MSC GROUP has presented findings from its groundbreaking 4-day test cruise aboard MSC Cruises’ flagship, MSC Euribia, with the goal of reaching net zero greenhouse gas emissions during the voyage. This breakthrough cruise has now cemented MSC Euribia as the most energy-efficient cruise ship on the ocean today.
MSC Euribia’s Net Zero Greenhouse Gas Sailing
MSC GROUP’s milestone achievement in achieving net zero greenhouse gas emissions during its groundbreaking 4-day test cruise aboard the 183,500-ton MSC Euribia (built in France in 2023) marks a monumental shift for the cruise industry toward sustainable sailing.
MSC Euribia, the latest liquefied natural gas (LNG) powered vessel in MSC Group’s Cruise Division, now proudly stands as the most energy-efficient cruise ship currently in operation.
This historic voyage, which took place from June 3-8 2023, sailed from France’s Saint Nazaire to Copenhagen in Denmark and landed the title of the world’s first net zero greenhouse gas (GHG) emissions cruise ship journey.
MSC Group is keen to demonstrate that net-zero emissions cruising is not just a future aspiration but a reality today, decades ahead of the industry’s stated goal of 2050. MSC Euribia employed bio-LNG to help it reach this goal.
“Our engineers on board and our crew led by Captain Battinelli did a fantastic job optimizing the ship’s operation,” Michele Francioni, an MSC Group Senior Vice President, remarked. “MSC Euribia truly has the most energy-efficient cruise ship design to date, but we need greater availability of renewable fuels for the wider maritime industry to consistently repeat this feat.”
The company believes that with governmental and global support for tech innovation and sustainable fuels, the complete cruise sector can achieve carbon neutrality by 2050. The data gathered during MSC Euribia’s trip will be used to improve MSC Cruises’ current vessels‘ fuel efficiencies, further reducing emissions fleet-wide.
First Net Zero Emissions Cruise: Recorded Data
The data gathered after MSC Euribia’s impressive 4-day cruise has a lot of industry watchers excited about a greener future and the viability of using sustainable fuel sources like (LNG) to give cruise ships the power they need to operate, without exacerbating pollution or other dangerous emissions.
During her 4-day journey in June 2023, MSC Euribia used engine waste heat for heating and hot water, eliminating onboard boilers.
Efficient speed, routing, trim, and engine management, along with optimized energy use (HVAC, galleys, lighting), allowed the Meraviglia-class ship to use only two of its four engines during the entire voyage.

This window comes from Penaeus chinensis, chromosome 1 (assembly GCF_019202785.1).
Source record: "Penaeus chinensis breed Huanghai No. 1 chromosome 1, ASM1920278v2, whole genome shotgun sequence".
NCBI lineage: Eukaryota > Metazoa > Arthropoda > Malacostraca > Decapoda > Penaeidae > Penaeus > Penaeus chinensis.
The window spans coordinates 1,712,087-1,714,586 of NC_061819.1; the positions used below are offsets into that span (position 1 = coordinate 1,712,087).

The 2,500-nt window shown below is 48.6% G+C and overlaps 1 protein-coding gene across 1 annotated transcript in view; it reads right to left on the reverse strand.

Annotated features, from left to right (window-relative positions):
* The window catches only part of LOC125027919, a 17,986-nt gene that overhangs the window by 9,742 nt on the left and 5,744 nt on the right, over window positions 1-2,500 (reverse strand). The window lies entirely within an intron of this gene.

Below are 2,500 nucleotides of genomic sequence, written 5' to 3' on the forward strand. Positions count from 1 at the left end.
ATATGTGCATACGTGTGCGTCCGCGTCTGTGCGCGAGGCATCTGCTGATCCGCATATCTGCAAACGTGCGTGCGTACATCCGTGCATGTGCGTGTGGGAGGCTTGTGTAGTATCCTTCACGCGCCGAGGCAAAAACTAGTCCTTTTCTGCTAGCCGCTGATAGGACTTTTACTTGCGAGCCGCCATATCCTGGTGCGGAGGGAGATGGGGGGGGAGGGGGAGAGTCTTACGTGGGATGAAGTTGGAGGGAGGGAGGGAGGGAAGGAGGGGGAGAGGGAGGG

The ship outperformed its virtual counterpart by 11%, saving 43 tons of fuel. This net-zero performance was achieved by adopting cost-effective bio-LNG through a mass-balance system, which is an eco-friendly method for renewable LNG.
For the remainder of 2023, MSC Euribia will homeport in Kiel, Germany. Some of the locales this ultra-modern ship will visit during the rest of the year include Copenhagen in Denmark; Alesund and Maloy in Norway; Marseille in France; La Spezia and Naples in Italy; Palma De Mallorca and Barcelona in Spain; plus other Mediterranean ports of call.
Mass-Balance System and Bio-LNG Production
In the world of bio-LNG production — like the fuels being utilized by MSC Euribia — the term “mass-balance system” refers to a method used to track and certify the sustainability of the feedstock used in fuel production.
This method helps keep tabs on the carbon footprint of bio-LNG while making sure the feedstock comes from eco-friendly sources. Bio-LNG feedstock refers to the organic materials or biomass sources in the production of bio-liquefied natural gas. Feedstock can include agricultural and forestry residues, organic waste materials, and other biomaterials.
In simple terms, the mass-balance system — acknowledged by the EU — keeps a record of how much renewable feedstock is used in production and certifies that the resulting bio-LNG is indeed both renewable and environmentally friendly.
These types of systems are in line with the cruise industry’s aims of achieving carbon neutrality by the year 2050, and represent one more way to track the accountability of the cruise industry toward truly sustainable cruising.